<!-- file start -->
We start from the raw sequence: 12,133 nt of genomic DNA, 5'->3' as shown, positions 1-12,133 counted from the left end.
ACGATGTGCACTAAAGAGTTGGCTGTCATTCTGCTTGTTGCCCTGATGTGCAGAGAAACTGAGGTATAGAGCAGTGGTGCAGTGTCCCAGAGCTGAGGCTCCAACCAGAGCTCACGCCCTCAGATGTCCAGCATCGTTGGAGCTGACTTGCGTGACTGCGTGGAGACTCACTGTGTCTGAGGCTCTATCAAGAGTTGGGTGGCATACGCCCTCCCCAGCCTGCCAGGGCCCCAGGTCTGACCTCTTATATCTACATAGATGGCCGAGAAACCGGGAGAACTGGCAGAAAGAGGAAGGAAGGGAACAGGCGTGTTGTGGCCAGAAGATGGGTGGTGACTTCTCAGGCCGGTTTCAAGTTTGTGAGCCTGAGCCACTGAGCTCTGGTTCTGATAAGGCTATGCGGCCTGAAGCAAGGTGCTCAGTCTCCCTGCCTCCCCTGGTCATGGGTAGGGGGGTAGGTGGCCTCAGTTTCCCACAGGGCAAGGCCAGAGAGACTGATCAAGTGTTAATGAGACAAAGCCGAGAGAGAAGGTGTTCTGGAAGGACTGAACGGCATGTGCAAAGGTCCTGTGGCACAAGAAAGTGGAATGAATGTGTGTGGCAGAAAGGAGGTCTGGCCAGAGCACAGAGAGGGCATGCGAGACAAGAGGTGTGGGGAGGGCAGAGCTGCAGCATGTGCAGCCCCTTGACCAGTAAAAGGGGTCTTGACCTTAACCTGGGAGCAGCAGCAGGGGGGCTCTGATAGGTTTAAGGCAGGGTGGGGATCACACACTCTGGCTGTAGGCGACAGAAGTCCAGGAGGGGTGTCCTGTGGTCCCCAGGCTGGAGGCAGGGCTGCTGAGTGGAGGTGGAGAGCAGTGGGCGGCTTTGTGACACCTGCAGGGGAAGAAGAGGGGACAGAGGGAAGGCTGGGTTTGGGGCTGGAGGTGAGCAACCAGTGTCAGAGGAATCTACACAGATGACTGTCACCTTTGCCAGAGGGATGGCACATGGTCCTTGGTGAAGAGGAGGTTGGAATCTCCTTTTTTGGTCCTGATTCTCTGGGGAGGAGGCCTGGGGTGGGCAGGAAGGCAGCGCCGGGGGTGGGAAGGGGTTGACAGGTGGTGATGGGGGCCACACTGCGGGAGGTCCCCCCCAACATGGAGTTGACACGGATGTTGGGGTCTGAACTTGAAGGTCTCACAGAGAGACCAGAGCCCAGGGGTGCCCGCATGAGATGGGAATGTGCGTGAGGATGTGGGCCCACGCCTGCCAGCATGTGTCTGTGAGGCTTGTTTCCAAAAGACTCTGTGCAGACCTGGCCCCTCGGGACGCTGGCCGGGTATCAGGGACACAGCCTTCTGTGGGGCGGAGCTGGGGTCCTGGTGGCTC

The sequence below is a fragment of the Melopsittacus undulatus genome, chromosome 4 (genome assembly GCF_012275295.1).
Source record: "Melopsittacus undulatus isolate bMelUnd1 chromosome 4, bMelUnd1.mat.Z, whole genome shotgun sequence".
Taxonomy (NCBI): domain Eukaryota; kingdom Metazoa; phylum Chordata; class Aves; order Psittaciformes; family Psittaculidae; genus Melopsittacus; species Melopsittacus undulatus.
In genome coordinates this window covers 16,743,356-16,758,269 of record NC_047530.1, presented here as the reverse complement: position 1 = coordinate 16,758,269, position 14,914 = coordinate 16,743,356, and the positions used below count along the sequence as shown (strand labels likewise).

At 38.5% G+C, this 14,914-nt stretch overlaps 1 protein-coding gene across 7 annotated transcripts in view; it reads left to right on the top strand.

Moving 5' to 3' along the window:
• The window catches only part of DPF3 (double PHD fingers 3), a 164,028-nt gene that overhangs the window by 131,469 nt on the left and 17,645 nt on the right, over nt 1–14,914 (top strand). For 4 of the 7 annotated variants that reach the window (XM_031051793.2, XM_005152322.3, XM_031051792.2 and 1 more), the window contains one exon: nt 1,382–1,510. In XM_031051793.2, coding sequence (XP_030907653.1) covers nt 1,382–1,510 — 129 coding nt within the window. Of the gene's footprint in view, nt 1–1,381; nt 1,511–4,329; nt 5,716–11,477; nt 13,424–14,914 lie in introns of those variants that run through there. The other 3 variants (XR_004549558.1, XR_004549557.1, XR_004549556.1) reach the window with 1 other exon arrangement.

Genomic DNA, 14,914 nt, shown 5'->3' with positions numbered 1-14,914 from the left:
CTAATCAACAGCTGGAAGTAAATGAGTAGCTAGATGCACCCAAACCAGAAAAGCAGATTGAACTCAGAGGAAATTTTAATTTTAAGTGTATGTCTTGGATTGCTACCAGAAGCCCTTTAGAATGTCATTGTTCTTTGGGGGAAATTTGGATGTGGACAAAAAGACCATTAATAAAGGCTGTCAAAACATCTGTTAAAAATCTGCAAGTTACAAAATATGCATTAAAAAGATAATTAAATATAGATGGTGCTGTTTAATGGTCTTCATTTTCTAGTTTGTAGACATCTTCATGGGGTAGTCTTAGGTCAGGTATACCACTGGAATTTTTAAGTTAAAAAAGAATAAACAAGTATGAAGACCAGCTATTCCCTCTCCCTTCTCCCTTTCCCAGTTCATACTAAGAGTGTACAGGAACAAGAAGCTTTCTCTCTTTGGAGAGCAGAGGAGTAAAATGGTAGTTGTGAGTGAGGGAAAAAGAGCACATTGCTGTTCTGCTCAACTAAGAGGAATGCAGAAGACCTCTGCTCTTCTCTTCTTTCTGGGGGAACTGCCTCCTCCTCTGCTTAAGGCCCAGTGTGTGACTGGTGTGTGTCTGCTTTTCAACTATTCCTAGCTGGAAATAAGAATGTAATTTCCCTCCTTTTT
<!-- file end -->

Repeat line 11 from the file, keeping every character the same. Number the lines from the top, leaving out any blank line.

CTAATCAACAGCTGGAAGTAAATGAGTAGCTAGATGCACCCAAACCAGAAAAGCAGATTGAACTCAGAGGAAATTTTAATTTTAAGTGTATGTCTTGGATTGCTACCAGAAGCCCTTTAGAATGTCATTGTTCTTTGGGGGAAATTTGGATGTGGACAAAAAGACCATTAATAAAGGCTGTCAAAACATCTGTTAAAAATCTGCAAGTTACAAAATATGCATTAAAAAGATAATTAAATATAGATGGTGCTGTTTAATGGTCTTCATTTTCTAGTTTGTAGACATCTTCATGGGGTAGTCTTAGGTCAGGTATACCACTGGAATTTTTAAGTTAAAAAAGAATAAACAAGTATGAAGACCAGCTATTCCCTCTCCCTTCTCCCTTTCCCAGTTCATACTAAGAGTGTACAGGAACAAGAAGCTTTCTCTCTTTGGAGAGCAGAGGAGTAAAATGGTAGTTGTGAGTGAGGGAAAAAGAGCACATTGCTGTTCTGCTCAACTAAGAGGAATGCAGAAGACCTCTGCTCTTCTCTTCTTTCTGGGGGAACTGCCTCCTCCTCTGCTTAAGGCCCAGTGTGTGACTGGTGTGTGTCTGCTTTTCAACTATTCCTAGCTGGAAATAAGAATGTAATTTCCCTCCTTTTT